Join the debate. Vote Now on the Dear Abby Poll of the week.

by Abigail Van Buren

Boss's Advice Proved to Be Worse Than His Dog's Bite

DEAR ABBY: Last summer I was attacked by my boss's dog at work, leaving a nasty scar on my nose. My boss, claiming to be a "healing expert," advised me to avoid a trip to the doctor (as they don't put stitches in one's nose, he said) and to instead let him apply "healing oils" to my face. He said the scar would be gone within a month. I naively heeded his advice.

During my remaining time at work, his wife (also my boss and the true owner of the dog) looked after me caringly, always wishing me well on my healing, swearing genuinely by her husband's talents as a healer.

Three months and nine days later, the scar is still there, and on a recent trip to the doctor he informed me that I should have gotten stitches. I now face expensive plastic surgery or dermatological work if I want to be rid of the scar.

I am debating whether I should take legal action. I'd feel guilty because the wife would be the brunt of any lawsuit when, I believe, she sincerely had faith in her husband, but I can't help but feel he cheated me. What should I do? -- DOWNTRODDEN AND DOG-BITTEN

DEAR D&D: It should be as plain as the scar on your nose to your employers that the husband's "healing powers" failed in your case. Put them on notice that you will be getting a referral to a board-certified plastic surgeon or dermatologist to repair the damage to your face, and that you expect them or their insurance provider to pay the bill. If they give you an argument, consult a lawyer. Do not feel guilty. You are the victim. How the "healer" handles this letter will reveal whether he's truly a healer, or just a heel.

DEAR ABBY: Two months before our wedding, my fiance, "Frank," and I called it off. We broke up completely for a while, hoping to resolve some problems before tying the knot. At the time, I had a maid of honor and five bridesmaids, all dearest, closest friends.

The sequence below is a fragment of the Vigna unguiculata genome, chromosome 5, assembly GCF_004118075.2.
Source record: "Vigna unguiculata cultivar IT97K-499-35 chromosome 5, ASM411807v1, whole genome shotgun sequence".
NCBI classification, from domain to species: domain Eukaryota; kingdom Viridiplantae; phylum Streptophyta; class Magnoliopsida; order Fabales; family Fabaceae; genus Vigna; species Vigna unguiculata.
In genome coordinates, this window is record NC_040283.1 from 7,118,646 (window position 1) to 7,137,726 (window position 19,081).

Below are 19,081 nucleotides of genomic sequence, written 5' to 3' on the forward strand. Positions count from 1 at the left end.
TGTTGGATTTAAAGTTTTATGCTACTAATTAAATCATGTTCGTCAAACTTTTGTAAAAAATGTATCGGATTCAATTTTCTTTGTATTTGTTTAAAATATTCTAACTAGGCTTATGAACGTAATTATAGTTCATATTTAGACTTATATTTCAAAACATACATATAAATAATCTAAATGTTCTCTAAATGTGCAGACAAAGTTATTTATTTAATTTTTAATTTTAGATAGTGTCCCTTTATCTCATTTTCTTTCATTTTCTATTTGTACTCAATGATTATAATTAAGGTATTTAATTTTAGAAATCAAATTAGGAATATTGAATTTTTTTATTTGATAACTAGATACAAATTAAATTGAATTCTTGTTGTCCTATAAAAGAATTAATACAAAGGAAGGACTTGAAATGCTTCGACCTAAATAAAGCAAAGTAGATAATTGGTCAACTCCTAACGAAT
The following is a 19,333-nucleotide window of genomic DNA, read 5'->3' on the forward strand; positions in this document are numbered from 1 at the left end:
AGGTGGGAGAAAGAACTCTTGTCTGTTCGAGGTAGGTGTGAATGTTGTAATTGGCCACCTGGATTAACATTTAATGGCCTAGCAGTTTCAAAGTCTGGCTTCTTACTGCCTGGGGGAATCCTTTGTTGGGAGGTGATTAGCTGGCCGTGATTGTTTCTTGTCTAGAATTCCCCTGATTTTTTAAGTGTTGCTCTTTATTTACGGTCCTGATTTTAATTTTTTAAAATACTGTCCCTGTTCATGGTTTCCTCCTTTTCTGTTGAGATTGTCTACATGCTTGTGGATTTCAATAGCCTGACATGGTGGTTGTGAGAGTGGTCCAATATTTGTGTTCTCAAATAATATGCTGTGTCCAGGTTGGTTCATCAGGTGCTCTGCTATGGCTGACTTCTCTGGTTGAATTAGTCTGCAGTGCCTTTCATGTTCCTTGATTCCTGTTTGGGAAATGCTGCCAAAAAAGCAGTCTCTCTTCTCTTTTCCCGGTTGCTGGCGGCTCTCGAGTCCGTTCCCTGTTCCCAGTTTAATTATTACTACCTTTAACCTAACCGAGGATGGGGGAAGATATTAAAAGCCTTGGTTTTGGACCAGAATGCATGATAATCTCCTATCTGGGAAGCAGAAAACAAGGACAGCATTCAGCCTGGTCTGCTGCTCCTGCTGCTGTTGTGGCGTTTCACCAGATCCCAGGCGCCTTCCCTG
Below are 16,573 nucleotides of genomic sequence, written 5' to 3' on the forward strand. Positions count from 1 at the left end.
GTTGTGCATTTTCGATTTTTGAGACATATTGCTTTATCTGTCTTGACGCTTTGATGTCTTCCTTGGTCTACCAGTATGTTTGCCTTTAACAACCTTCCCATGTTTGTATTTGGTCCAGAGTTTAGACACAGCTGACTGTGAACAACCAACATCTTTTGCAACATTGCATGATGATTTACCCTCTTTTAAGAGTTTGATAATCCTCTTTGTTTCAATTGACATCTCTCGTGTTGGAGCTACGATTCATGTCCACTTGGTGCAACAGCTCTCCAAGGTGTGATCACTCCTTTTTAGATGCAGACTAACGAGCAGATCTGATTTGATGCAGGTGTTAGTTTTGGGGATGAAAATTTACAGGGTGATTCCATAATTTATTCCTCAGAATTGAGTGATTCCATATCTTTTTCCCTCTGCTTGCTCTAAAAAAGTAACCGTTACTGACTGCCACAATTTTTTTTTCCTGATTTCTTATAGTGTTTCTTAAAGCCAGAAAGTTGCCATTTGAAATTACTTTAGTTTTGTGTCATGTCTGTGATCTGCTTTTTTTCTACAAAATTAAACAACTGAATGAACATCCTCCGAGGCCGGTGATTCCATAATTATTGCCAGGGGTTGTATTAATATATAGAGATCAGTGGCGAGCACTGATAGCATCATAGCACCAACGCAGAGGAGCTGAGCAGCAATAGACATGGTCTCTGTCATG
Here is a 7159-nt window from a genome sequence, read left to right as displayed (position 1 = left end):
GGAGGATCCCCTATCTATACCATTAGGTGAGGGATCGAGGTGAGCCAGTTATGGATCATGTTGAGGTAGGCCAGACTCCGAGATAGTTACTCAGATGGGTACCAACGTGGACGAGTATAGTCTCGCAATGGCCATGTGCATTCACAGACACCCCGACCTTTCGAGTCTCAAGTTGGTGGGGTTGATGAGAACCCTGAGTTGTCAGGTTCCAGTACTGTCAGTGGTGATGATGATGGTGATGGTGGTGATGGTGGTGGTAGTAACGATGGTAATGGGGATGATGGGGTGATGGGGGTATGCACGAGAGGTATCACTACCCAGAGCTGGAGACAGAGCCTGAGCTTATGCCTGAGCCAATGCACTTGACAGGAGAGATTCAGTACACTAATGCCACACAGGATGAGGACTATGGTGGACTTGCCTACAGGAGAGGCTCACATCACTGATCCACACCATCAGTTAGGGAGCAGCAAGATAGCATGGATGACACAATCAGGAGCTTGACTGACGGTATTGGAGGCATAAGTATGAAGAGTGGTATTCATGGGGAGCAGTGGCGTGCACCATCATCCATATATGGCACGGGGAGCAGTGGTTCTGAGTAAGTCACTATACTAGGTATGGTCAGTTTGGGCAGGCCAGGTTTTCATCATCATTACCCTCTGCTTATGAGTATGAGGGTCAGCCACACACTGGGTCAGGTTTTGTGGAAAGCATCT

Since then we have all graduated, and now, a year after our original wedding date, Frank and I are engaged again.

A few of the girls who were supposed to be in the wedding party have drifted away, and as I plan my upcoming wedding, I'm wondering if I must re-invite every member of the original wedding party. I would prefer a smaller number of attendants, to make it a more special group. However, I'm afraid that if I do that, I'll irrevocably damage my friendship with some of these girls. I'd appreciate your advice. -- PARTY-PRUNING BRIDE IN OHIO

DEAR PARTY-PRUNER: As long as you explain to your girlfriends that you are scaling down the wedding in favor of something smaller and more simple, they should understand and not be offended. Some of them may even be relieved to be off the hook for the dresses, shoes and other expenses that go along with the "honor."

To order "How to Write Letters for All Occasions," send a business-sized, self-addressed envelope, plus check or money order for $5 (U.S. funds) to: Dear Abby -- Letter Booklet, P.O. Box 447, Mount Morris, IL 61054-0447. (Postage is included in the price.)

4520 Main St., Kansas City, Mo. 64111; (816) 932-6600